Severe cold weather and Storm Emma cause extensive impacts across Europe - Aon
Source: Asia Insurance Review | Apr 2018
The outbreak of cold, arctic air and Storm Emma affected a large area of Europe during the second half of February and into early March with temperatures falling to some of their coldest levels in decades, causing thousands of flights to be cancelled or delayed and many different sectors were closed due to inclement conditions. Local governments also reported that at least 88 fatalities had occurred due to hypothermia and other incidents.
Total financial cost, including business interruption, was expected to minimally reach well into the hundreds of millions (US$) – though very likely to be higher, with a high volume of filed insurance claims, reported the latest edition of Global Catastrophe Recap report, launched by Impact Forecasting, Aon Benfield’s catastrophe model development team.
Other catastrophes in February
Meanwhile, a powerful magnitude-7.5 earthquake struck Papua New Guinea on 26 February 26, killing at least 75 people and injuring more than 500 others. The government allocated PGK450 million (US$140 million) for initial recovery efforts, though the final cost is expected to be even higher.
Mr Steve Bowen, Impact Forecasting director and meteorologist, said: “Nearly every major continent recorded noteworthy natural disaster impacts during the month of February. While financial costs from large-scale weather events in Europe and the United States are likely to be easily absorbed by local governments and the insurance industry, the impact to less affluent regions is expected to pose a greater challenge for recovery. The scale of damage in the South Pacific Islands from Cyclone Gita, and the major earthquake in Papua New Guinea, highlight the continued need to ensure that insurance programs or risk mitigation solutions are in place to help expedite the short- and long-term recovery processes.”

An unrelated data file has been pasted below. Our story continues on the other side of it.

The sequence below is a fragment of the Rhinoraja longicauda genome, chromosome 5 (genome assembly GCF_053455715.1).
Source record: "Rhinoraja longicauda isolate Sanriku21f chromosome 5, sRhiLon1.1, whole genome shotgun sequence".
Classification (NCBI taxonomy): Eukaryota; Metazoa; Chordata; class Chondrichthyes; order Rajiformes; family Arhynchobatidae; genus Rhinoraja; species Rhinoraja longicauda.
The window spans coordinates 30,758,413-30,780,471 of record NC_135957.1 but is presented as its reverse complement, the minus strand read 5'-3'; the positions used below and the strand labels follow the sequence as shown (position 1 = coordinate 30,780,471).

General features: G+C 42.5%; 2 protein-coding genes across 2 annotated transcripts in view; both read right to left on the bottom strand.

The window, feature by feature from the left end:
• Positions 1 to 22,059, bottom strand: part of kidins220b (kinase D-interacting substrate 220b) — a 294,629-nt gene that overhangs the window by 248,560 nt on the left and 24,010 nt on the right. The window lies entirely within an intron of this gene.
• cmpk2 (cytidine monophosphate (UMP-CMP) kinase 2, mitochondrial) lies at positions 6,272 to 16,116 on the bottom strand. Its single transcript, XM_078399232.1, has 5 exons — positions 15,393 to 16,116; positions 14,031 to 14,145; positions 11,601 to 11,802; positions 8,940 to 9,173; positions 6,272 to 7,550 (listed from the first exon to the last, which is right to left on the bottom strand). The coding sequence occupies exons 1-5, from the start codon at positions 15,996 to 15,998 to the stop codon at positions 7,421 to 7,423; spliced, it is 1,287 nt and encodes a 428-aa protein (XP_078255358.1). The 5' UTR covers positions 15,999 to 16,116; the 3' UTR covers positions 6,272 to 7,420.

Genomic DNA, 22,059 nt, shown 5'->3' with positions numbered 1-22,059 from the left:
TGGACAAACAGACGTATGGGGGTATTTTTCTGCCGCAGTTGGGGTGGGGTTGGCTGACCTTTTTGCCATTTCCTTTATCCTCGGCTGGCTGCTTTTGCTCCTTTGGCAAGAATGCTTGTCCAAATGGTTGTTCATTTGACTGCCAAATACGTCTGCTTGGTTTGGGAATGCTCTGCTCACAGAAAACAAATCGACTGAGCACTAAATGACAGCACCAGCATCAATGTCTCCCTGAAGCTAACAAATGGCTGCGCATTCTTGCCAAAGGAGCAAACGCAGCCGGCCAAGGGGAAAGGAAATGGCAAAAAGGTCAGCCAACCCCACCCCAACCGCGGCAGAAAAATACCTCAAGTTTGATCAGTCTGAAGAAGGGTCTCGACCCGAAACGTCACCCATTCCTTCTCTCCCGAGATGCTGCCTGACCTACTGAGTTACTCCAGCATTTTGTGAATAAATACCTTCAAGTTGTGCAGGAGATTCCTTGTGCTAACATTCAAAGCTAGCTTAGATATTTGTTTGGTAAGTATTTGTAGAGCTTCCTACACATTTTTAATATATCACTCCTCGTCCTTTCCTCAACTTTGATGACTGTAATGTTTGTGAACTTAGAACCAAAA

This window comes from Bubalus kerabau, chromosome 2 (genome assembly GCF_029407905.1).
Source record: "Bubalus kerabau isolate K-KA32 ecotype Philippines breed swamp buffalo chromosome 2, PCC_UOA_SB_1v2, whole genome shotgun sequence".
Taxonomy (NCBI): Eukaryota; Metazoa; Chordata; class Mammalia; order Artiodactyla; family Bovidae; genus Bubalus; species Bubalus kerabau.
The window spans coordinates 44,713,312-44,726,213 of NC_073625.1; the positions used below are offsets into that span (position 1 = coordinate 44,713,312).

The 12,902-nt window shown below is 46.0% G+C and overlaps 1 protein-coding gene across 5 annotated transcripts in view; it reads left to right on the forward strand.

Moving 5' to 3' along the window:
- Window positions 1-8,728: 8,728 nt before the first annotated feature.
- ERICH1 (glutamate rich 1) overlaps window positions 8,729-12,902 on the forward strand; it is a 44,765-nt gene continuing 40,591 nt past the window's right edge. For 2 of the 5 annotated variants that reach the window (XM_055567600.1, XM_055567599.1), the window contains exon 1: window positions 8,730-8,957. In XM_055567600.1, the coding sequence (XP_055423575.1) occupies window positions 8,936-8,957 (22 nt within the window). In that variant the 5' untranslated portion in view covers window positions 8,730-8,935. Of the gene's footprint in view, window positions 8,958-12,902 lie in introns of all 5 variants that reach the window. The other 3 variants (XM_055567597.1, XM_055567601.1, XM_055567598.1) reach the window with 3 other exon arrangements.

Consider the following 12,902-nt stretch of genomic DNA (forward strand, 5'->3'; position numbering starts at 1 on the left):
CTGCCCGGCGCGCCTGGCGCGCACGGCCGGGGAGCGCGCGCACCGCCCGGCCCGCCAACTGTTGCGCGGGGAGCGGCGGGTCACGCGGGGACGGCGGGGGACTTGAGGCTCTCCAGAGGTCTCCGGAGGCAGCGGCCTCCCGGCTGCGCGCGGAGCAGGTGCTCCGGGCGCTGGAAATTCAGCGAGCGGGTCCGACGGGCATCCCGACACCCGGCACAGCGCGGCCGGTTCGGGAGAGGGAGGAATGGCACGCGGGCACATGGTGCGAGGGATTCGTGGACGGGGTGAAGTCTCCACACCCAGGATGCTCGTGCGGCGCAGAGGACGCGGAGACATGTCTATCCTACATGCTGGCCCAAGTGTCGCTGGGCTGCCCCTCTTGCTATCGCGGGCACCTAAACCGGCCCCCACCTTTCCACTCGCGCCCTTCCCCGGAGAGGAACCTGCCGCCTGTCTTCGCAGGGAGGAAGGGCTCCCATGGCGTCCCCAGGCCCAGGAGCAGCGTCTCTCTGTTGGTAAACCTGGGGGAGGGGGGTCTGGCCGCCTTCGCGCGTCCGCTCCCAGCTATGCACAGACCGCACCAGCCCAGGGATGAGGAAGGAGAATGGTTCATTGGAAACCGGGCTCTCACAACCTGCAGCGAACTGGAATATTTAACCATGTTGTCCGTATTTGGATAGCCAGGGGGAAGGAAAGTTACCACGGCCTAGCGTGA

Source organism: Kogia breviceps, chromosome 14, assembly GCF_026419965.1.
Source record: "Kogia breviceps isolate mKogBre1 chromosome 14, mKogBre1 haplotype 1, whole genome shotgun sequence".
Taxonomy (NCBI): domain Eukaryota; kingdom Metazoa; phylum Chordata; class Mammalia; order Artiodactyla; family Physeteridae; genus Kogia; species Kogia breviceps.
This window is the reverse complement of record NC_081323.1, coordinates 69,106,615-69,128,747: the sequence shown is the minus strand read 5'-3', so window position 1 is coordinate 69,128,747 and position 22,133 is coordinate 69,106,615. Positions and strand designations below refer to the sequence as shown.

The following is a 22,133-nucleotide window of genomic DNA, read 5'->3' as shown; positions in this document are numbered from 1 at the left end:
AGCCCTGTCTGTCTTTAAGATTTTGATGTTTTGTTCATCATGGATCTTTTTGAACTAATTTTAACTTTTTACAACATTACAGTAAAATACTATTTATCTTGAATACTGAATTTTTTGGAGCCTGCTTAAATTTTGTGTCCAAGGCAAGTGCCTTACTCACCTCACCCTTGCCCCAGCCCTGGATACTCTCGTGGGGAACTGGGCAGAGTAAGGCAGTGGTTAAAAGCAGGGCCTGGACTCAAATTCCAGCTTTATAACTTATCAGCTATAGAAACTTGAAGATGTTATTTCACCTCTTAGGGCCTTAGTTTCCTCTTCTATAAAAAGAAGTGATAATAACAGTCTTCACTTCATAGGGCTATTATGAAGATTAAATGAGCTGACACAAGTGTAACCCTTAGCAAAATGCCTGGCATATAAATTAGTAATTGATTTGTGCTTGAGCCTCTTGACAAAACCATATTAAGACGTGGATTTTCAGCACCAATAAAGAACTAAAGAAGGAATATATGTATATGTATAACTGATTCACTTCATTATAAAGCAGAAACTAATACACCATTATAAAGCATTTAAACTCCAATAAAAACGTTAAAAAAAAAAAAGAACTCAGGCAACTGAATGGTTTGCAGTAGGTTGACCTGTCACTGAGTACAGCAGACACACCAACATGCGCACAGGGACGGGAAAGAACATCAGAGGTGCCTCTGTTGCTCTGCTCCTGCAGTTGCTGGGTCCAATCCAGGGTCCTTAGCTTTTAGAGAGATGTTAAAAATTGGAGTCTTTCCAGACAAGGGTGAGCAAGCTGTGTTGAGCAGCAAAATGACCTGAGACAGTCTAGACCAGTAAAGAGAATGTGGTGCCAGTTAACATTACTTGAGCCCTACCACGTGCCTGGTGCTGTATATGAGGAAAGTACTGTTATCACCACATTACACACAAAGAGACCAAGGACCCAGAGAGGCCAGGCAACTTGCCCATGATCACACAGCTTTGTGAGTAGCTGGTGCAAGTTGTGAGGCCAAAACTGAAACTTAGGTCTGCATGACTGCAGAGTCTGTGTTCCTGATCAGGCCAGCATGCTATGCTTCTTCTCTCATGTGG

Further natural disaster events to have occurred elsewhere during February include:
- Two winter storms led to widespread travel disruption in the US.
- A magnitude-6.4 earthquake struck just offshore eastern Taiwan on February 6, killing at least 17 people, injuring 278 others, and causing widespread damage across the city of Hualien.
- Torrential rainfall and severe thunderstorms led to widespread damage across central and eastern sections of the US, killing at least 15 people. Total economic damage was expected to minimally exceed US$200 million.
- Severe thunderstorms affected Argentina, with an individual hailstone measured at 7.1 inches (18.0 centimeters) in diameter recorded in Cordoba. If confirmed, it would be the largest hailstone ever in the Southern Hemisphere.
- Seasonal rainfall in Indonesia led to severe flooding across the archipelago. A combined 24 people were killed or missing, and nearly 30,000 homes were inundated by flooding or landslides.
- South America recorded multiple big flood events in February, with parts of Brazil, Bolivia, and Argentina affected. Total economic damage exceeded US$200 million to property, infrastructure and agriculture.
- Other notable floods occurred in Malaysia, Canada, Malawi, and in the Middle East.
- Cyclone Gita impacted several island nations in the South Pacific Ocean, causing significant damage in parts of Tonga, Fiji, Samoa, American Samoa, New Caledonia, and New Zealand. Damage to infrastructure and public structures alone was estimated as being up to US$50 million. A